Dewdrop Optics

November 12, 2018

Dew_on_banana_leaf_29Sep2018_for_EPOD_s (3)

Photographer: John W. Ehman
Summary Author: John W. Ehman 

These dewdrops in the bright early morning sunshine show two different yet related ways how they act like little lenses. First, they magnify the area beneath them, acting like a planar-convex lens, as the droplets are somewhat flattened in contact with the leaf -- here they're on a banana leaf. However, because banana leaves are quite waxy, they offer a relatively low adhesion factor in relation to the water droplets' internal cohesive properties, with the result that the droplets prominently bead.

By these beads standing fairly tall, and the sunlight coming from a sharp/side angle, they act much like bi-convex (spherical) lenses, with characteristically very short focal lengths. Notice how light rays are focused into bright points on one side for many of the droplets. This effect is highlighted by the points' occurrence in the shadows of the droplets themselves, with those shadows being created by the diversion of light on the opposite side of the droplets. So, the water is letting in some light and focusing it on one side, while the surface of the droplets (caused by water's cohesive properties) is nevertheless on the other side bouncing some light back, with the effect being that the droplets cast shadows that serve as backdrops for the short focal points. Photo taken on September 29, 2018, near Upper Darby, Pennsylvania.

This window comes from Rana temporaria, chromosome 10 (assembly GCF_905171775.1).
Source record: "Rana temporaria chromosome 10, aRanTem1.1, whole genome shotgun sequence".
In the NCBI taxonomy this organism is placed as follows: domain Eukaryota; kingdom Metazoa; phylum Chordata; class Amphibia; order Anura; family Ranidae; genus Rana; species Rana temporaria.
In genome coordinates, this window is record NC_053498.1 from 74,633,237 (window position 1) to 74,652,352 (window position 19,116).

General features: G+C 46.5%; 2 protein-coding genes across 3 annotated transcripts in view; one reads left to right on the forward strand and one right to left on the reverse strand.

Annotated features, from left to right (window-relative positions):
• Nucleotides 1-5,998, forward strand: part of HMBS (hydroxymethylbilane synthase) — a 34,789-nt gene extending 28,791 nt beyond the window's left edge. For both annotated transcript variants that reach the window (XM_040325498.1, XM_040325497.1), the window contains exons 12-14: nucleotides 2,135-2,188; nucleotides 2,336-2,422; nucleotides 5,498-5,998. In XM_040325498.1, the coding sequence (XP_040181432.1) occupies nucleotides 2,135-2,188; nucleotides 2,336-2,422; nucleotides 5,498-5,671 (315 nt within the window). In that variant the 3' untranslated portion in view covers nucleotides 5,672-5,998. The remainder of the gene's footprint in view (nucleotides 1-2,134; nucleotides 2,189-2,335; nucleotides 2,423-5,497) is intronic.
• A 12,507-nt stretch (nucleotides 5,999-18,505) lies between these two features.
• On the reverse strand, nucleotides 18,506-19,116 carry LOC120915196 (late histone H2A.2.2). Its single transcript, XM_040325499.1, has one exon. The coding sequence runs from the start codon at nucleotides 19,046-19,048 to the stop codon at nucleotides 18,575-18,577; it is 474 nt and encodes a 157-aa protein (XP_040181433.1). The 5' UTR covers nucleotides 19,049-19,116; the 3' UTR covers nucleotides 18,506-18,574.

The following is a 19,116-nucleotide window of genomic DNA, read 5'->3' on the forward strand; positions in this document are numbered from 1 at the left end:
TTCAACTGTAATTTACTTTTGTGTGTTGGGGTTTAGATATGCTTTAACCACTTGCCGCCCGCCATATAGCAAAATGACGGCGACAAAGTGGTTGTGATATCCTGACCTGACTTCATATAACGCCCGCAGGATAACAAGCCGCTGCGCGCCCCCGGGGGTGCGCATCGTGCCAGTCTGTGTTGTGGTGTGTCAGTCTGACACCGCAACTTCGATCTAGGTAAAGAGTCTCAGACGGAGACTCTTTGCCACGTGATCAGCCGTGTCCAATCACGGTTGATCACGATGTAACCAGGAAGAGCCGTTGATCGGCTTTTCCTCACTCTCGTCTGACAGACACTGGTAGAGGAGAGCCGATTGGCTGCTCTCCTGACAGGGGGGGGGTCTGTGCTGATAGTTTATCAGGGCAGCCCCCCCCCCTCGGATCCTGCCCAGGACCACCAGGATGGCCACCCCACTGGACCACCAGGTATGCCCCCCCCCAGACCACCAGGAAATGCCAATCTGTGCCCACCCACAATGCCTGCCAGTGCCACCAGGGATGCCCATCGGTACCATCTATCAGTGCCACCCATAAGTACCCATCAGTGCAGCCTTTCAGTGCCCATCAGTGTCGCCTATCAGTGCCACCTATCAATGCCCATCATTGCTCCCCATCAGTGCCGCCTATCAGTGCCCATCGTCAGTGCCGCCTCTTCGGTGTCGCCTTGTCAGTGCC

Photo Details: Olympus OM-D EM-5 camera; Olympus 75 mm f/1.8 lens; f/10; 1/200 second exposure; Focal Length (35mm): 150; Software: Adobe Photoshop Elements 12.0 Macintosh.